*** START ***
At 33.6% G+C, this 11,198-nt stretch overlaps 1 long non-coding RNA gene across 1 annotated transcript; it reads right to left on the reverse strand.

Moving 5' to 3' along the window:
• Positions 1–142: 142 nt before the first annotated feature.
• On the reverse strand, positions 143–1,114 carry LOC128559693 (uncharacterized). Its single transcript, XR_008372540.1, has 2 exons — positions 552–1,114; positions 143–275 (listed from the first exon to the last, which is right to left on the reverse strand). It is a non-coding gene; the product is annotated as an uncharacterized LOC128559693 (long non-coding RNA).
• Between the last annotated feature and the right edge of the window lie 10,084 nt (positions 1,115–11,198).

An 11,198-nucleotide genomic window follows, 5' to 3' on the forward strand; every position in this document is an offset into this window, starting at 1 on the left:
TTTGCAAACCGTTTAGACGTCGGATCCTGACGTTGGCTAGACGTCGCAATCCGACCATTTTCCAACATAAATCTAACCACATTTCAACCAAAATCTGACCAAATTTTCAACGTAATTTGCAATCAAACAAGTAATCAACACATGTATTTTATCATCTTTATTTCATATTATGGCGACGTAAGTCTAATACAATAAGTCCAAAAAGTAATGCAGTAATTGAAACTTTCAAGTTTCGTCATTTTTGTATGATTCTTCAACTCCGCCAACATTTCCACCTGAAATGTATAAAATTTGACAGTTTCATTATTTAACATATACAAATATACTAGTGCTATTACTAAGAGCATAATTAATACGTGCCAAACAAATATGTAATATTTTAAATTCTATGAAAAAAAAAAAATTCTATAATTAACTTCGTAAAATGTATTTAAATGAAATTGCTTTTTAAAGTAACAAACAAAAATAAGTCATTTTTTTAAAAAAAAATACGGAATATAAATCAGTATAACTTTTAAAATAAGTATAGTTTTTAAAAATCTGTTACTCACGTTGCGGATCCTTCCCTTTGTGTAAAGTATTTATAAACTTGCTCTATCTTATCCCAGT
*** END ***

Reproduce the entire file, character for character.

At 33.6% G+C, this 11,198-nt stretch overlaps 1 long non-coding RNA gene across 1 annotated transcript; it reads right to left on the reverse strand.

Moving 5' to 3' along the window:
• Positions 1–142: 142 nt before the first annotated feature.
• On the reverse strand, positions 143–1,114 carry LOC128559693 (uncharacterized). Its single transcript, XR_008372540.1, has 2 exons — positions 552–1,114; positions 143–275 (listed from the first exon to the last, which is right to left on the reverse strand). It is a non-coding gene; the product is annotated as an uncharacterized LOC128559693 (long non-coding RNA).
• Between the last annotated feature and the right edge of the window lie 10,084 nt (positions 1,115–11,198).

An 11,198-nucleotide genomic window follows, 5' to 3' on the forward strand; every position in this document is an offset into this window, starting at 1 on the left:
TTTGCAAACCGTTTAGACGTCGGATCCTGACGTTGGCTAGACGTCGCAATCCGACCATTTTCCAACATAAATCTAACCACATTTCAACCAAAATCTGACCAAATTTTCAACGTAATTTGCAATCAAACAAGTAATCAACACATGTATTTTATCATCTTTATTTCATATTATGGCGACGTAAGTCTAATACAATAAGTCCAAAAAGTAATGCAGTAATTGAAACTTTCAAGTTTCGTCATTTTTGTATGATTCTTCAACTCCGCCAACATTTCCACCTGAAATGTATAAAATTTGACAGTTTCATTATTTAACATATACAAATATACTAGTGCTATTACTAAGAGCATAATTAATACGTGCCAAACAAATATGTAATATTTTAAATTCTATGAAAAAAAAAAAATTCTATAATTAACTTCGTAAAATGTATTTAAATGAAATTGCTTTTTAAAGTAACAAACAAAAATAAGTCATTTTTTTAAAAAAAAATACGGAATATAAATCAGTATAACTTTTAAAATAAGTATAGTTTTTAAAAATCTGTTACTCACGTTGCGGATCCTTCCCTTTGTGTAAAGTATTTATAAACTTGCTCTATCTTATCCCAGT